Dad planted about an acre of sorghum cane and in the fall we would top it at a certain time, then strip all the leaves off, haul it on a trailer behind the car to a sorghum mill, where for a percentage of the finished syrup the juice was squeezed out of it by running it through a gear that looked like cogwheels. The juice ran out into a metal trough to large flat pans with wood fires under them, where it was constantly stirred with wooden, hoe-like paddles, boiling it down to a thick syrup. It was put into five gallon cans and stored in the smoke house, where we would take out a smaller container as we used it. It was very thick and stiff in the winter time when it was cold. We sold some of this at times, too. It was a prime item because a lot of people didn't want to go through all that work.

We also planted several varieties of popcorn. Rice corn was a good, small grain, and when popped it was so light you could eat it as a breakfast cereal. We also raised a larger grain popcorn of a regular variety. We had Kellogg's corn flakes already in those days and Quaker Oats for oatmeal, and corn meal mush, corn bread with the evening meal. Biscuits that Dad made were the best and were a supper item. They would rise to several inches thick. We'd get him to make biscuits as often as we could. When Elmer and Harry were out with their families for a visit, he would often bake them at their request. He said they turned out so good because he always had to make them in a hurry. He was really good at it and we loved them.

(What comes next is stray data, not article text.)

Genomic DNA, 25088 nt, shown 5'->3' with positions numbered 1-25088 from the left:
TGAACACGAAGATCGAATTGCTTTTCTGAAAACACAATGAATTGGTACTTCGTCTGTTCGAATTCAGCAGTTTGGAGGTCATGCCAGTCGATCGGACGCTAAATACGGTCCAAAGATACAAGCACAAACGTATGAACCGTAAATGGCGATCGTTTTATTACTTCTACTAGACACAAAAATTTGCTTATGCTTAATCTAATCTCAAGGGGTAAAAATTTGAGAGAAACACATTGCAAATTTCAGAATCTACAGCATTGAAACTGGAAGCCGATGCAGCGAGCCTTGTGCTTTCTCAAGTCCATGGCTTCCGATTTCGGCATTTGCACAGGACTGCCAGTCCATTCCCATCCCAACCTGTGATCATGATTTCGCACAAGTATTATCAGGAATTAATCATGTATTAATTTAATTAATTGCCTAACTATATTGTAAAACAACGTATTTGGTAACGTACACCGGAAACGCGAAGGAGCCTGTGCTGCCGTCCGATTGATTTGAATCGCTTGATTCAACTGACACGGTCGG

For many years Dad planted and harvested a small patch of tobacco for his brother, Louis. We would harvest the leaves, bind them into bundles, hanging them in the machine shed section of the garage where it cured out. Louis smoked this tobacco in his pipe. When he came out we would always collect a bunch of chicken feathers for him to use to clean his pipe stem. When Gertrude and Harry Krekel came out Harry always wanted chicken feather pipe cleaners, too. Anyway, when Uncle Louis smoked the tobacco Dad grew for him, Aunt Minnie would make him go out to the garage where they lived on Pensylvania Ave. in south St Louis, because it was so strong smelling.

Last modified: 07 October 2011